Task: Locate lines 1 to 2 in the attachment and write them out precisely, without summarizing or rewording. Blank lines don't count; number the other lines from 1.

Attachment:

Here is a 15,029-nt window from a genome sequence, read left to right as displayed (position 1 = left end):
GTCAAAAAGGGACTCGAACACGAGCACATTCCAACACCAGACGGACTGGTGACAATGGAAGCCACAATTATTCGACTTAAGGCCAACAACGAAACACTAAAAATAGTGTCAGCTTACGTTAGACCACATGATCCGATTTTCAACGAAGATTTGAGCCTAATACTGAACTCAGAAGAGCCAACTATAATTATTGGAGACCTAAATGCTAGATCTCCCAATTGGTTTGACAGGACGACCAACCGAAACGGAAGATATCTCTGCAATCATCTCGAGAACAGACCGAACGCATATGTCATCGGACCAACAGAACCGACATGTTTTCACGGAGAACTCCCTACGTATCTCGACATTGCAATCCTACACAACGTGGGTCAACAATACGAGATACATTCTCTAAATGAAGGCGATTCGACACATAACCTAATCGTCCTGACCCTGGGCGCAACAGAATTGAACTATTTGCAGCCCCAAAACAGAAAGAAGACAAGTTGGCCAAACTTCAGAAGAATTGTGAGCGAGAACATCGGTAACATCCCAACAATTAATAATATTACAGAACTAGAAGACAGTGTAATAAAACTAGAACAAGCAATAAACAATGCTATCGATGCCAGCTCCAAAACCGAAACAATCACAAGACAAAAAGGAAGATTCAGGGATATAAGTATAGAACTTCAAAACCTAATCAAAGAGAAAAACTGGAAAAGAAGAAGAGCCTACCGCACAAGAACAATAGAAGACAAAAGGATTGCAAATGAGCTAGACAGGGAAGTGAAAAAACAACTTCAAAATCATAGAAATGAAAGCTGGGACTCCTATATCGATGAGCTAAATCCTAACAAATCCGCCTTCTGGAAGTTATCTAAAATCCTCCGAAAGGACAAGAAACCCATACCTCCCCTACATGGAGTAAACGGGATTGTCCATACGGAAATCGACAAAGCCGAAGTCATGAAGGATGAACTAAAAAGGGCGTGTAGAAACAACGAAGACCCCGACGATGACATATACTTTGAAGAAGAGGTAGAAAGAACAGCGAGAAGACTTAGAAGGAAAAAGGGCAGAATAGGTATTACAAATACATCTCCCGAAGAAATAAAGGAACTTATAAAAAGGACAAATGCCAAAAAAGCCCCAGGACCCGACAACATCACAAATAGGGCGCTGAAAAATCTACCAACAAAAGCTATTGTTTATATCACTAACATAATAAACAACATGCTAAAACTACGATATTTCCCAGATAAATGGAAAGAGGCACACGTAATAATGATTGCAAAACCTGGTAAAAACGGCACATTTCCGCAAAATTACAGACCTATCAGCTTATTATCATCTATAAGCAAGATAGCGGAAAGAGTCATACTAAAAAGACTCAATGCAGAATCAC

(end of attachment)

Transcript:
Here is a 15,029-nt window from a genome sequence, read left to right as displayed (position 1 = left end):
GTCAAAAAGGGACTCGAACACGAGCACATTCCAACACCAGACGGACTGGTGACAATGGAAGCCACAATTATTCGACTTAAGGCCAACAACGAAACACTAAAAATAGTGTCAGCTTACGTTAGACCACATGATCCGATTTTCAACGAAGATTTGAGCCTAATACTGAACTCAGAAGAGCCAACTATAATTATTGGAGACCTAAATGCTAGATCTCCCAATTGGTTTGACAGGACGACCAACCGAAACGGAAGATATCTCTGCAATCATCTCGAGAACAGACCGAACGCATATGTCATCGGACCAACAGAACCGACATGTTTTCACGGAGAACTCCCTACGTATCTCGACATTGCAATCCTACACAACGTGGGTCAACAATACGAGATACATTCTCTAAATGAAGGCGATTCGACACATAACCTAATCGTCCTGACCCTGGGCGCAACAGAATTGAACTATTTGCAGCCCCAAAACAGAAAGAAGACAAGTTGGCCAAACTTCAGAAGAATTGTGAGCGAGAACATCGGTAACATCCCAACAATTAATAATATTACAGAACTAGAAGACAGTGTAATAAAACTAGAACAAGCAATAAACAATGCTATCGATGCCAGCTCCAAAACCGAAACAATCACAAGACAAAAAGGAAGATTCAGGGATATAAGTATAGAACTTCAAAACCTAATCAAAGAGAAAAACTGGAAAAGAAGAAGAGCCTACCGCACAAGAACAATAGAAGACAAAAGGATTGCAAATGAGCTAGACAGGGAAGTGAAAAAACAACTTCAAAATCATAGAAATGAAAGCTGGGACTCCTATATCGATGAGCTAAATCCTAACAAATCCGCCTTCTGGAAGTTATCTAAAATCCTCCGAAAGGACAAGAAACCCATACCTCCCCTACATGGAGTAAACGGGATTGTCCATACGGAAATCGACAAAGCCGAAGTCATGAAGGATGAACTAAAAAGGGCGTGTAGAAACAACGAAGACCCCGACGATGACATATACTTTGAAGAAGAGGTAGAAAGAACAGCGAGAAGACTTAGAAGGAAAAAGGGCAGAATAGGTATTACAAATACATCTCCCGAAGAAATAAAGGAACTTATAAAAAGGACAAATGCCAAAAAAGCCCCAGGACCCGACAACATCACAAATAGGGCGCTGAAAAATCTACCAACAAAAGCTATTGTTTATATCACTAACATAATAAACAACATGCTAAAACTACGATATTTCCCAGATAAATGGAAAGAGGCACACGTAATAATGATTGCAAAACCTGGTAAAAACGGCACATTTCCGCAAAATTACAGACCTATCAGCTTATTATCATCTATAAGCAAGATAGCGGAAAGAGTCATACTAAAAAGACTCAATGCAGAATCAC